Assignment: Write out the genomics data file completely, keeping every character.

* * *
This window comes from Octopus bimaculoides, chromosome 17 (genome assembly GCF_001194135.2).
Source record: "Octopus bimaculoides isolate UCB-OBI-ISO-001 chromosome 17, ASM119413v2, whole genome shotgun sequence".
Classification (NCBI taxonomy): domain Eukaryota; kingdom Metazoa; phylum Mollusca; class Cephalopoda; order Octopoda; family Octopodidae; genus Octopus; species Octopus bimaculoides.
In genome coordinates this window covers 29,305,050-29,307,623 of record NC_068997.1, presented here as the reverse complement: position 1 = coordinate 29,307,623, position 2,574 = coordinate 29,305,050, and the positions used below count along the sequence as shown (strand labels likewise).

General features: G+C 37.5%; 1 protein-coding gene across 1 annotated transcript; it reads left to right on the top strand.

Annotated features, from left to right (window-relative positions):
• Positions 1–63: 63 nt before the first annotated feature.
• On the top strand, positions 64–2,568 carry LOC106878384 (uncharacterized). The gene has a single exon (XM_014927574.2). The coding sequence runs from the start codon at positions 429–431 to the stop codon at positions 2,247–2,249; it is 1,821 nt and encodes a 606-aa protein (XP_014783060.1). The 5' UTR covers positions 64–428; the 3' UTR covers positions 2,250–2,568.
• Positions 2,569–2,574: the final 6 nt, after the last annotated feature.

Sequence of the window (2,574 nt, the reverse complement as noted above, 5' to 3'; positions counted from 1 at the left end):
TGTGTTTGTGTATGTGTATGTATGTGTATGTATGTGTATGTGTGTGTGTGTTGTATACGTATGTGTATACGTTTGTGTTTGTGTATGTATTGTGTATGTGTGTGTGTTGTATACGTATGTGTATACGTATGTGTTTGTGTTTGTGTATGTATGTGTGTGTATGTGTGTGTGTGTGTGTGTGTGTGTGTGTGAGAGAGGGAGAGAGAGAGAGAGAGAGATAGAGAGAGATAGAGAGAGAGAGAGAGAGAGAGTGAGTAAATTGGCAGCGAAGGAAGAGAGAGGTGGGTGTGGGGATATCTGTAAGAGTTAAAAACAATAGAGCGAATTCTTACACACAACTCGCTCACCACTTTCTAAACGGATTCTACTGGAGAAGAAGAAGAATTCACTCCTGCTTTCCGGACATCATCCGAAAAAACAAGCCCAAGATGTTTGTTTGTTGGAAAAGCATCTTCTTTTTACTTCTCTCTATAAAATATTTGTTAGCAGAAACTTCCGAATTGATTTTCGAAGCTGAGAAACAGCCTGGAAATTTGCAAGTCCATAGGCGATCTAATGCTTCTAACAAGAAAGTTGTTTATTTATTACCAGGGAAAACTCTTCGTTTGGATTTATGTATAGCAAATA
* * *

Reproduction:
This window comes from Octopus bimaculoides, chromosome 17 (genome assembly GCF_001194135.2).
Source record: "Octopus bimaculoides isolate UCB-OBI-ISO-001 chromosome 17, ASM119413v2, whole genome shotgun sequence".
Classification (NCBI taxonomy): domain Eukaryota; kingdom Metazoa; phylum Mollusca; class Cephalopoda; order Octopoda; family Octopodidae; genus Octopus; species Octopus bimaculoides.
In genome coordinates this window covers 29,305,050-29,307,623 of record NC_068997.1, presented here as the reverse complement: position 1 = coordinate 29,307,623, position 2,574 = coordinate 29,305,050, and the positions used below count along the sequence as shown (strand labels likewise).

General features: G+C 37.5%; 1 protein-coding gene across 1 annotated transcript; it reads left to right on the top strand.

Annotated features, from left to right (window-relative positions):
• Positions 1–63: 63 nt before the first annotated feature.
• On the top strand, positions 64–2,568 carry LOC106878384 (uncharacterized). The gene has a single exon (XM_014927574.2). The coding sequence runs from the start codon at positions 429–431 to the stop codon at positions 2,247–2,249; it is 1,821 nt and encodes a 606-aa protein (XP_014783060.1). The 5' UTR covers positions 64–428; the 3' UTR covers positions 2,250–2,568.
• Positions 2,569–2,574: the final 6 nt, after the last annotated feature.

Sequence of the window (2,574 nt, the reverse complement as noted above, 5' to 3'; positions counted from 1 at the left end):
TGTGTTTGTGTATGTGTATGTATGTGTATGTATGTGTATGTGTGTGTGTGTTGTATACGTATGTGTATACGTTTGTGTTTGTGTATGTATTGTGTATGTGTGTGTGTTGTATACGTATGTGTATACGTATGTGTTTGTGTTTGTGTATGTATGTGTGTGTATGTGTGTGTGTGTGTGTGTGTGTGTGTGTGAGAGAGGGAGAGAGAGAGAGAGAGAGATAGAGAGAGATAGAGAGAGAGAGAGAGAGAGAGTGAGTAAATTGGCAGCGAAGGAAGAGAGAGGTGGGTGTGGGGATATCTGTAAGAGTTAAAAACAATAGAGCGAATTCTTACACACAACTCGCTCACCACTTTCTAAACGGATTCTACTGGAGAAGAAGAAGAATTCACTCCTGCTTTCCGGACATCATCCGAAAAAACAAGCCCAAGATGTTTGTTTGTTGGAAAAGCATCTTCTTTTTACTTCTCTCTATAAAATATTTGTTAGCAGAAACTTCCGAATTGATTTTCGAAGCTGAGAAACAGCCTGGAAATTTGCAAGTCCATAGGCGATCTAATGCTTCTAACAAGAAAGTTGTTTATTTATTACCAGGGAAAACTCTTCGTTTGGATTTATGTATAGCAAATA